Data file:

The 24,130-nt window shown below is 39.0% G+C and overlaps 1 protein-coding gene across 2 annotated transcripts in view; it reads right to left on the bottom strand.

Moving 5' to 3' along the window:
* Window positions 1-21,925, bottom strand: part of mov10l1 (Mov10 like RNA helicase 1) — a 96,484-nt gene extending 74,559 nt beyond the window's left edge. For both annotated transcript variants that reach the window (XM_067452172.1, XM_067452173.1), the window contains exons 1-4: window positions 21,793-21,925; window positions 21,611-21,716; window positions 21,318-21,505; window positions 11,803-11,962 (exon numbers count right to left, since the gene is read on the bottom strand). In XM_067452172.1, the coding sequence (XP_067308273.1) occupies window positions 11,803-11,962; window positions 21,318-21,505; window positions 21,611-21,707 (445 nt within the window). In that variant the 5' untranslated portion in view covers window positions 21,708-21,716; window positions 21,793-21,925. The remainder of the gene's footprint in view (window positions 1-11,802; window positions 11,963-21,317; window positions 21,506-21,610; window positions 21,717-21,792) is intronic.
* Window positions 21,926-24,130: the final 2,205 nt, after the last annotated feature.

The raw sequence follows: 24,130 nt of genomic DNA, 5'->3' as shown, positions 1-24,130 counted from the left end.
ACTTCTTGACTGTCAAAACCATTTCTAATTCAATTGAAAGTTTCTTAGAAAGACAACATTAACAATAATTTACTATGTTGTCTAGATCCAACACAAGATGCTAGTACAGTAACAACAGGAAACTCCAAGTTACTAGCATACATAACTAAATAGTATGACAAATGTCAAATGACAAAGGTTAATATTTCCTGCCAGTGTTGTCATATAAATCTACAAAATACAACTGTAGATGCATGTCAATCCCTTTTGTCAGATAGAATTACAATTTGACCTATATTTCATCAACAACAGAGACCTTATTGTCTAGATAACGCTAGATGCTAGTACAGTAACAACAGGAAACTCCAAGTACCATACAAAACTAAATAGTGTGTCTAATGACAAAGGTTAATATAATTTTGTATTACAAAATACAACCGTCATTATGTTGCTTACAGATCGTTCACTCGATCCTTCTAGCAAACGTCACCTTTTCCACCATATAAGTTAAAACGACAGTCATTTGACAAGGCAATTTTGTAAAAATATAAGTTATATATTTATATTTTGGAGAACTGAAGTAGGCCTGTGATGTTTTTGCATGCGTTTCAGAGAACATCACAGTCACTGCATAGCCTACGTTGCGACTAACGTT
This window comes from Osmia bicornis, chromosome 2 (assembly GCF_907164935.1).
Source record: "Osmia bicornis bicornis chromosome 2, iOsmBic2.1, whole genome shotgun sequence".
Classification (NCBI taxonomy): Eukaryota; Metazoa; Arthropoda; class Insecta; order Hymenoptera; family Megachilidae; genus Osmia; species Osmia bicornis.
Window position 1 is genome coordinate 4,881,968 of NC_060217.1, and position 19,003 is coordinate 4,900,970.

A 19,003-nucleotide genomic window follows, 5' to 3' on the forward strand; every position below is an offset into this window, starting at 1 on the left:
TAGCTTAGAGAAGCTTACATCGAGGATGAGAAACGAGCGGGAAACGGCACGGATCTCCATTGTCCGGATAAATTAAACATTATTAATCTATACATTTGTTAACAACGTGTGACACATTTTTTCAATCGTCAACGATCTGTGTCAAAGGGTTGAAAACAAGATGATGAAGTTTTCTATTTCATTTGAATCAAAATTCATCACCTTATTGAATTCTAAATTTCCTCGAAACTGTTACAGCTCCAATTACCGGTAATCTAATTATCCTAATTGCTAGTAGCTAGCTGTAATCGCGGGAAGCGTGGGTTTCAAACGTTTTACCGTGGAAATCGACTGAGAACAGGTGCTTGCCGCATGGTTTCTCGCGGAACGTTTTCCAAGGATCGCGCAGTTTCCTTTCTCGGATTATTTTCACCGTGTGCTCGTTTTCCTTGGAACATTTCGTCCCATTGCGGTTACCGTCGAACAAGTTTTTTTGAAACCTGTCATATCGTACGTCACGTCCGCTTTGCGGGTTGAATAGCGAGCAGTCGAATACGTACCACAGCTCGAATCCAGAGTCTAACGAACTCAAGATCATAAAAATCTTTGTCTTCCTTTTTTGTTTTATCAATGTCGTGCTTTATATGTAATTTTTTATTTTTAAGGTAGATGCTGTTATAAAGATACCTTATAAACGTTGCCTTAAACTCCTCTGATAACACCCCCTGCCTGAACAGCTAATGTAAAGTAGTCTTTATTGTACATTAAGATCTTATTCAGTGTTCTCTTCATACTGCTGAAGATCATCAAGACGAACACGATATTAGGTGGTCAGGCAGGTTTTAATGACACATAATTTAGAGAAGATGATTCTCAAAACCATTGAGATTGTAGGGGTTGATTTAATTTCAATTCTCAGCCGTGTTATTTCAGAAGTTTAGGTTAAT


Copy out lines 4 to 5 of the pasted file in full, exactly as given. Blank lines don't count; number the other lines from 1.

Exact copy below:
* Window positions 21,926-24,130: the final 2,205 nt, after the last annotated feature.

The raw sequence follows: 24,130 nt of genomic DNA, 5'->3' as shown, positions 1-24,130 counted from the left end.